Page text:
2022 Strategic Investment Priority Plan takes effect

The 2022 Strategic Investment Priority Plan (SIPP), which seeks to strengthen Philippine competitiveness through incentivizing smart manufacturing, is now in effect, according to a trade official.

Board of Investments director Sandra Marie Recolizado said the SIPP—the country’s investment plan listing priority industries and activities eligible for fiscal and non-fiscal incentives as provided under the CREATE (Corporate Recovery and Tax Incentives for Enterprises) Act—took effect on June 11, 2022 following its presidential signing in May.

“Not all activities are included in the SIPP so we have to conduct an evaluation process in order for us to determine which of these activities should be considered as a priority,” Recolizado, who spoke at the recent hybrid Manufacturing Summit 2022 conference, said.

Under the CREATE Act, among the incentives to improve manufacturing competitiveness of registered business enterprises are income tax holiday, duty-free importation of capital equipment, and 5% special corporate income tax, she added.

Moreover, the SIPP has relatively new incentives in the form of enhanced deductions. Manufacturing-related enhanced deductions include the following:

• 100% additional deduction on R&D
• 100% additional deduction on training expense for Filipino employees
• 50% additional deduction on domestic input expense
• 50% additional deduction on power expense
• Deduction for reinvestment allowance to the manufacturing industry

Under the 2022 SIPP, industries will be categorized into three tiers. Tier I includes activities under the 2020 Investment Priorities Plan, unless specifically included in Tier II or Tier III.

Tier I is comprised of “building block” activities, which are essentially basic industries that have a high potential for job creation; are in sectors with market failures due to the under provision of basic goods and services; produce value creation through innovation, upgrading or moving up the value chain; provide support to sectors critical to industrial development; and are emerging activities with potential comparative advantage.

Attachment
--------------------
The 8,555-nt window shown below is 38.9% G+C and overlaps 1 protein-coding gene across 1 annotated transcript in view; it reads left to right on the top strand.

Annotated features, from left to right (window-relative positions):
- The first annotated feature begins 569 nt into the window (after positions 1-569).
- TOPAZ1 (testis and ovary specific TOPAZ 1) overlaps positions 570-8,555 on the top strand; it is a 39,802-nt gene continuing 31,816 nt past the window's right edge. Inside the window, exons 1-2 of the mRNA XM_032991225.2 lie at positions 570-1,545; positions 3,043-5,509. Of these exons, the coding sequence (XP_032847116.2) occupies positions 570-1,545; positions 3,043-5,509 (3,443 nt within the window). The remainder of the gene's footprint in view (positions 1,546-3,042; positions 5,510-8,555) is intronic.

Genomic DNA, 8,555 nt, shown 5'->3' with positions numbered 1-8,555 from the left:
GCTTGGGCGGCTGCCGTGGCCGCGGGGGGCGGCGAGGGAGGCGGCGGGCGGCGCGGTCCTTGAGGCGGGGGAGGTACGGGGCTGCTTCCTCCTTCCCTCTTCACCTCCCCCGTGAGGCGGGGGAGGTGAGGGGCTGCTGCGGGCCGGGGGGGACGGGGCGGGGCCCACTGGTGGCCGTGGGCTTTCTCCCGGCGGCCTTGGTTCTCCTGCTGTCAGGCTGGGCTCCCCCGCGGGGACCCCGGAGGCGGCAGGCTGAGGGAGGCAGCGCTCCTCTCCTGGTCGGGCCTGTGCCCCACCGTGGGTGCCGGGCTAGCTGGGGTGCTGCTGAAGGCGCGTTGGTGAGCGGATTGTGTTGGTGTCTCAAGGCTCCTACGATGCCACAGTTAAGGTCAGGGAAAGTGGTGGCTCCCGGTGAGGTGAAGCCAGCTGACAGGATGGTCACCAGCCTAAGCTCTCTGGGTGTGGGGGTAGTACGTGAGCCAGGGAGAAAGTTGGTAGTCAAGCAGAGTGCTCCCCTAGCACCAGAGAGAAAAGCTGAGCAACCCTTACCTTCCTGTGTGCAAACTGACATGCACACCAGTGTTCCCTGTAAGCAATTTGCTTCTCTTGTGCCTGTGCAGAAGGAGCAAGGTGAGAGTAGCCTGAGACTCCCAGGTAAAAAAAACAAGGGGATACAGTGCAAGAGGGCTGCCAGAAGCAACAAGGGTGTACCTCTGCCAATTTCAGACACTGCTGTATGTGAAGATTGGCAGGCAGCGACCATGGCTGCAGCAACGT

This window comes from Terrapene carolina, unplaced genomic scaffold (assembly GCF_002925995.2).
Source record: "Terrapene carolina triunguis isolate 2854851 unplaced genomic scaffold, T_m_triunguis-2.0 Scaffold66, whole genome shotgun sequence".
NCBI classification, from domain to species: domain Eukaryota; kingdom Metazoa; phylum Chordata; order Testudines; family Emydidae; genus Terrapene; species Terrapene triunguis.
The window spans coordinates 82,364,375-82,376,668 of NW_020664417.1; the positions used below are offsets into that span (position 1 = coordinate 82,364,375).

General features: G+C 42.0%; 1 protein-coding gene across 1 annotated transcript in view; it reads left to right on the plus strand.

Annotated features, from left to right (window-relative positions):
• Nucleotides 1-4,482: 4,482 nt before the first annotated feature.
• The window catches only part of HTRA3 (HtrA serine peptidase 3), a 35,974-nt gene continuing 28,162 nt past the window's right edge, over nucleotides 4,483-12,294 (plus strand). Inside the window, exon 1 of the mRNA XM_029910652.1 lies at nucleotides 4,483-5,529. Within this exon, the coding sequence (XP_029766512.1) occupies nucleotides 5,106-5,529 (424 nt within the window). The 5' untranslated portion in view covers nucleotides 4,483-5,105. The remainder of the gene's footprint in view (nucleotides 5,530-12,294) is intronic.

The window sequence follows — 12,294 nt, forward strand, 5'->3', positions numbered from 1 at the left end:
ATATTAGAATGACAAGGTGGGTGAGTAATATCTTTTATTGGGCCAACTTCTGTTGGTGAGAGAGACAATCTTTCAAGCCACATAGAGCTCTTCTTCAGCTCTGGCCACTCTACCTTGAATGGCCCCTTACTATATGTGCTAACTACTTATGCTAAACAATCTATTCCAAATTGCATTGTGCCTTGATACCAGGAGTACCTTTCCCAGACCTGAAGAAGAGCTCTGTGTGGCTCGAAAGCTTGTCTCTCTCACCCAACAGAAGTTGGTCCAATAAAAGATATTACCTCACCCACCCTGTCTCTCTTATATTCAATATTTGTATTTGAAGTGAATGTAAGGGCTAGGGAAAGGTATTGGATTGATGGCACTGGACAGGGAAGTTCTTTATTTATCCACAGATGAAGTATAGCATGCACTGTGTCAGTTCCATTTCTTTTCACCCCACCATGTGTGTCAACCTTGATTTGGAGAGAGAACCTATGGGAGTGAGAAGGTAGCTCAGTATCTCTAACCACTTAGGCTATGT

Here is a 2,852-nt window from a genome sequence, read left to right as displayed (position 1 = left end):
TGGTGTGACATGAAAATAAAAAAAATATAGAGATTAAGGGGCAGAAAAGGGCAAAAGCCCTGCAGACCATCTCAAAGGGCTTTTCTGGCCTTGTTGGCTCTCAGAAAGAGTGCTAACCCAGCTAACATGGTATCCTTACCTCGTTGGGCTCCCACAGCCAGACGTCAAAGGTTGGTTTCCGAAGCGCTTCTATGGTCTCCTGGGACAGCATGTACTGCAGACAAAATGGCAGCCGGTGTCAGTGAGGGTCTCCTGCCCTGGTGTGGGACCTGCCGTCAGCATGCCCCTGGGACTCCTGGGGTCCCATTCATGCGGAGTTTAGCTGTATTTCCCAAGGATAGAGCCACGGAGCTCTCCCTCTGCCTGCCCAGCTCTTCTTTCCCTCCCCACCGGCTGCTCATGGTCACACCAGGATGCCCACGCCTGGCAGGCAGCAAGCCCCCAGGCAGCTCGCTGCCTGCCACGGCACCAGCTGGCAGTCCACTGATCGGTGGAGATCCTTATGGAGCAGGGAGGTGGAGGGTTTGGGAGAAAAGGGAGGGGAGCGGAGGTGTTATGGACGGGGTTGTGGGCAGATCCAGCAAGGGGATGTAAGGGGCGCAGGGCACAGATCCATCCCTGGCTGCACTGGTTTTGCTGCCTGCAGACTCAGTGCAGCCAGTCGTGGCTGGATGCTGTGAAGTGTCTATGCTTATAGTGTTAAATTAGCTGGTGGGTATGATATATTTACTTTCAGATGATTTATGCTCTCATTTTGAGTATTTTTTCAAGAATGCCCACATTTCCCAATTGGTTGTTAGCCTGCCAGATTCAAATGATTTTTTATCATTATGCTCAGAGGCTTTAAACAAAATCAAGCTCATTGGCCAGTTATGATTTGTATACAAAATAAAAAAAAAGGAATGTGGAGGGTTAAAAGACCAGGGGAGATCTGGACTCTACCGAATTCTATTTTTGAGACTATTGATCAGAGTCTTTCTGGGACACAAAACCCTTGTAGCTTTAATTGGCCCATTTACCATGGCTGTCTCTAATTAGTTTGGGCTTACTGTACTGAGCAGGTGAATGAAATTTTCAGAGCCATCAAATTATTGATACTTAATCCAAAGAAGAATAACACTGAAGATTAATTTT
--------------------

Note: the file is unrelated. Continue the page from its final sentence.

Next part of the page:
Under Tier I are 12 preferred activities including all qualified manufacturing activities such as agro-processing, strategic services including industrial waste treatment, and environment or climate change-related projects.

Also in this category are export activities including the production and manufacture of export products and services exports. Likewise included are activities in support of exporters, such as the manufacture of inputs needed to produce export products, product testing and inspection services, logistics services, and operation and development of economic zones.

On the other hand, both Tier II and Tier III activities take the “clustering approach” and are expected to lead to value addition, higher productivity, breakthroughs in science and health, and high-paying jobs.

Tier II activities are those that will fill in the gaps in the value chain and encourage import substitution. The target is for such activities to create strong backward and forward linkages, capture more value added, and avoid supply chain disruption.

Among the projects that may be covered under the Tier II clusters are:

• Green ecosystems such as production of green metals, assembly of electric vehicles, and manufacture of EV parts and components
• Health-related activities such as manufacture of vaccines, drugs, medicines, and active pharmaceutical ingredients
• Defense-related activities such as production of hot and cold rolled coil
• Food security-related activities such as integrated dairy production processing

Meanwhile, Tier III activities will focus on innovation, be critical to structural transformation, generate new knowledge and intellectual property, and be highly technical.

Tier III clustering seeks to accelerate modernization of industries, increase sophistication of products, ensure productivity and efficiency, and stimulate capacity building and skills development of Filipinos, said Recolizado.

Some examples of Tier III projects are R&D and activities adopting Industry 4.0 technologies such as AI and robotics in manufacturing; highly technical manufacturing; production of innovative products such as R&D products, as well as commercializing intellectual properties and full-scale wafer production; and establishment of innovation-supportive facilities including science and technology parks, R&D hubs, and centers of excellence.

Recolizado noted that one of the unique features of the CREATE Act is that the higher the industry tier, the longer the availment period for incentives.

“Projects under Tier III will have the longest period of incentives among the industry tiers as the government puts a premium on innovative and technology-driven industries that will hasten the transformation of our economy,” she said.

Further, aside from industry categorization, the location and market orientation of the project will also impact on the period of incentives availment. “If you are export-oriented, you have a longer period to enjoy incentives. And the farther you are from the NCR, the longer the period of incentives you have,” Recolizado said.

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